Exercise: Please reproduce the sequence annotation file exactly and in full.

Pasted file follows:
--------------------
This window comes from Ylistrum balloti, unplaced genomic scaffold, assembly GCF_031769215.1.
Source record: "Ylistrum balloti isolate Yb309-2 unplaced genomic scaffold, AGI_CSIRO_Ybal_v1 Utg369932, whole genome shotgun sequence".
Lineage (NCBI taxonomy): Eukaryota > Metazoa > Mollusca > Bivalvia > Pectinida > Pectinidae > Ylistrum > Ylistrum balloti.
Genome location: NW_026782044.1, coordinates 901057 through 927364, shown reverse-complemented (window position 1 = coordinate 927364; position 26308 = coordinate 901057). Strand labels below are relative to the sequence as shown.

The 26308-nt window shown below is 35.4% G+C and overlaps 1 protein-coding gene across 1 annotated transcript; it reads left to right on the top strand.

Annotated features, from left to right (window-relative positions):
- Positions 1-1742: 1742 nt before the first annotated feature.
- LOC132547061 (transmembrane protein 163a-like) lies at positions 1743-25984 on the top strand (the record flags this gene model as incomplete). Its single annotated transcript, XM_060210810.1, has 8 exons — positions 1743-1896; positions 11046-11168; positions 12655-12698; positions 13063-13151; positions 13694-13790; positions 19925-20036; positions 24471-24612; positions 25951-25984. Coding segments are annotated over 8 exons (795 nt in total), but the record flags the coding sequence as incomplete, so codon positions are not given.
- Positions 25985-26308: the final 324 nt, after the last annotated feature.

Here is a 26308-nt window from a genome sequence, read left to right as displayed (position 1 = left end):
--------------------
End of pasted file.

This window comes from Ylistrum balloti, unplaced genomic scaffold, assembly GCF_031769215.1.
Source record: "Ylistrum balloti isolate Yb309-2 unplaced genomic scaffold, AGI_CSIRO_Ybal_v1 Utg369932, whole genome shotgun sequence".
Lineage (NCBI taxonomy): Eukaryota > Metazoa > Mollusca > Bivalvia > Pectinida > Pectinidae > Ylistrum > Ylistrum balloti.
Genome location: NW_026782044.1, coordinates 901057 through 927364, shown reverse-complemented (window position 1 = coordinate 927364; position 26308 = coordinate 901057). Strand labels below are relative to the sequence as shown.

The 26308-nt window shown below is 35.4% G+C and overlaps 1 protein-coding gene across 1 annotated transcript; it reads left to right on the top strand.

Annotated features, from left to right (window-relative positions):
- Positions 1-1742: 1742 nt before the first annotated feature.
- LOC132547061 (transmembrane protein 163a-like) lies at positions 1743-25984 on the top strand (the record flags this gene model as incomplete). Its single annotated transcript, XM_060210810.1, has 8 exons — positions 1743-1896; positions 11046-11168; positions 12655-12698; positions 13063-13151; positions 13694-13790; positions 19925-20036; positions 24471-24612; positions 25951-25984. Coding segments are annotated over 8 exons (795 nt in total), but the record flags the coding sequence as incomplete, so codon positions are not given.
- Positions 25985-26308: the final 324 nt, after the last annotated feature.

Here is a 26308-nt window from a genome sequence, read left to right as displayed (position 1 = left end):